Monday, May 30, 2011

Postfest XV: Pyert

"An unassuming shop in a quiet town. A pleasant young man. A less than noble lord. A personal hurt that must be salved."

As noted a week ago, the Greyhawk fansite, Canonfire held a "postfest" on the theme of Greyhawk Lairs and Sidetreks. This week's sidetrek, Pyert is by Ragr, who also wrote the fiction piece, The Knot for Canonfire not long ago. Pyert is a cleverly written bit of drama for players to get involved with. The intrigue and agenda behind the humble character of Pyert brings to my mind the gritty, realistic-fantasy of the Game of Thrones series on HBO. Ragr makes good use of his Greyhawk material, including the 2nd edition sourcebook the Marklands, yet this easy to insert sidetrek could work for virtually any medieval domain a DM uses. Enjoy!

Thursday, May 26, 2011

New Prediction For Future Greyhawk

A few weeks ago I was pointed out to the map for Wizards' upcoming boardgame, Conquest of Nerath. Set in the new "D&D Core World", this game contains some board spaces named after classic Greyhawk modules, such as the Tomb of Horrors, White Plume Mountain and Vault of the Drow. I didn't pay much heed to it at first, since these modules have been rehashed to the point where they are now generic enough to work in any world, not just the World of Greyhawk. So this game got no rise out of me, but weeks later, I stumbled upon this editorial by Bill Slavicsek in the recent eDragon #399 (wow one away from 400, sigh!) that talked about Conquest of Nerath and it got the gears in my head turning. For good or ill, this could very well be a sneak peek at the future of Greyhawk (and the past in a twisted way).

Conquest of Nerath is part of Wizards "Adventure System" boardgame line that includes Castle Ravenloft, Wrath of Ashardalon and the soon to come Legend of Drizzt. Nerath is essentially a world war strategy game akin to Risk or Axis & Allies:

"Muster armies of footsoldiers, siege engines, monsters, and dragons to attack your enemies. Fight across the waves with fleets of warships and raging elementals. Plunder ancient dungeons with bands of mighty heroes, searching for magical artifacts and awesome treasures that might tip the scales of battle in your favor. The fate of empires is in your hands!"

I like a good wargame, no big deal there. Here's a big deal to Slaviscek as he writes in his article:

"In addition to the traditional trappings of a strategic war game, Conquest of Nerath includes a new element that makes it a uniquely D&D experience. As you can see from the above illustration, the board contains dungeon spaces scattered across the world. These add an exciting option that changes every time you play. As you build armies and send them out to crush your opponents, the dungeons make possible another kind of strategy. You can recruit heroes and send them into the dungeons to find treasure and magic items to help you win the game—provided you can defeat the monsters waiting there."

Sounds decent right? Well sorry Bill, the system may be new, but this element was done before in another world war strategy boardgame called....Greyhawk Wars! That's the blast from the past, now back to the present:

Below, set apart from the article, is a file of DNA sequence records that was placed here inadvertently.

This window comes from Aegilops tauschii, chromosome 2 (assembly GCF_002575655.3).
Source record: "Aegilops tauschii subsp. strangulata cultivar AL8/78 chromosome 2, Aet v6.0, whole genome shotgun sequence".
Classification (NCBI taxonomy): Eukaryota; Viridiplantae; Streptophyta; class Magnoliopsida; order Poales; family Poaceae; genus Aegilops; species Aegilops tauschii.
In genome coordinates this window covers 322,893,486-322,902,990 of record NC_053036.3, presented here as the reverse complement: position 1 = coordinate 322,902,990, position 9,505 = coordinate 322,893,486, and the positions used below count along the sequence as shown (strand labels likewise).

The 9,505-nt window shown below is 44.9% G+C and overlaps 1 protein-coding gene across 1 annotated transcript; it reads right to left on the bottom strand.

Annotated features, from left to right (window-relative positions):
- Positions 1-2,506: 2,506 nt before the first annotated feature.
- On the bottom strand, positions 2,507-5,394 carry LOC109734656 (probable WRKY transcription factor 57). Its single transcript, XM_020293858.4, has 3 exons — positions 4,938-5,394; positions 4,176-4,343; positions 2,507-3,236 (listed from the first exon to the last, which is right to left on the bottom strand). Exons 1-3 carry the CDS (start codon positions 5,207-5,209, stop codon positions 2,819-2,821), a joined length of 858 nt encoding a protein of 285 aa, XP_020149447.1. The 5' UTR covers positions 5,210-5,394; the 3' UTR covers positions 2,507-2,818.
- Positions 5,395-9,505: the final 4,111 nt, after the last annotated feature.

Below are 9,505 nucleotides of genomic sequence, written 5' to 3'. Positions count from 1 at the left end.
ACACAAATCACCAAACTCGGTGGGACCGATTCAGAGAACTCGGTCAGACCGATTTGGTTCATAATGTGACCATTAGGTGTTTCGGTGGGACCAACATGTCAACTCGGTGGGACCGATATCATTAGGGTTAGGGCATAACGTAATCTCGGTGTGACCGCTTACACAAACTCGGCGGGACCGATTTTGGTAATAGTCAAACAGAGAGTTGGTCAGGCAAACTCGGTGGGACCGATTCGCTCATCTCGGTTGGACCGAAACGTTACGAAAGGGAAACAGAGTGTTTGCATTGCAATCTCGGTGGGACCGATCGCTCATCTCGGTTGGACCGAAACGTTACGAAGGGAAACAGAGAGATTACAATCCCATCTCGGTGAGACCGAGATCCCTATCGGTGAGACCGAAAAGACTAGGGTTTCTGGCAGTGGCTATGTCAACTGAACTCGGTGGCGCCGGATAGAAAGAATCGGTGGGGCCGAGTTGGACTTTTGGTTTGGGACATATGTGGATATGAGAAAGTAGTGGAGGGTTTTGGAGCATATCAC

" addition to our ongoing efforts to provide the best RPG products we can, D&D R&D is hard at work looking for new, fun experiences to engage fans everywhere. Conquest of Nerath and the Adventure System games are just the beginning. We’re experimenting with games for younger fans, Euro-style board games, and other fun ideas that take the D&D brand to places it’s never been before."

FYI, Euro-style boardgames (or Eurogames) such as The Settlers of Catan are very popular and Wizards apparently wants to emulate that. For example at Gencon 2010, Catan had booth space in the exhibition hall that rivalled or probably exceeded that of Wizards. This my friends, may be Greyhawk's direction in the coming years. Since 4th edition's launch, fans have speculated endlessly on when Greyhawk might get its turn at a new setting update and how it might be undertaken (such as Forgotten Realm's world-shattering changes). All the while, Wizards has slowly been ramping up its collectable card game and boardgame lines, which puts the brand more in line with what parent company, Hasbro is familiar with. Ravenloft has already been passed over for an RPG setting book in favor of the boardgame treatment, and now R.A. Salvatore's Drizzt is going to give the Realms a big boardgame presence in October. In my opinion, a rich setting such as Greyhawk can easily derive enough content to spawn a complex boardgame akin to Settlers of Catan (plus expansions) and Wizards R&D knows it.

The added benefit for Wizards going this route is people don't grumble about boardgames like they do RPG settings (unless those boardgames affect the RPG like Greyhawk Wars did). So by turning Greyhawk into a self-contained complex boardgame like Castle Ravenloft, you draw in board game enthusiasts (many of which may know little GH at all), and you'll snare the long time Greyhawk community from all the varied edition crowds, because to put it bluntly, we are suckers for new Greyhawk stuff.

Does this mean the Greyhawk setting may never see any RPG update if it goes the boardgame route? Not necessarily. The core world of D&D seen in Conquest of Nerath is the same place they'll continue to use for 4th edition splat books, articles and future D&D Encounters events. A self-contained Greyhawk boardgame could very well run along with an RPG treatment the same way Greyhawk Wars was meant to complement From the Ashes back in 2nd edition. Anything could happen at that point. Mind you, this isn't how I hope things turn out, it's just my newest prediction before Wizards announces their 2012 products in August.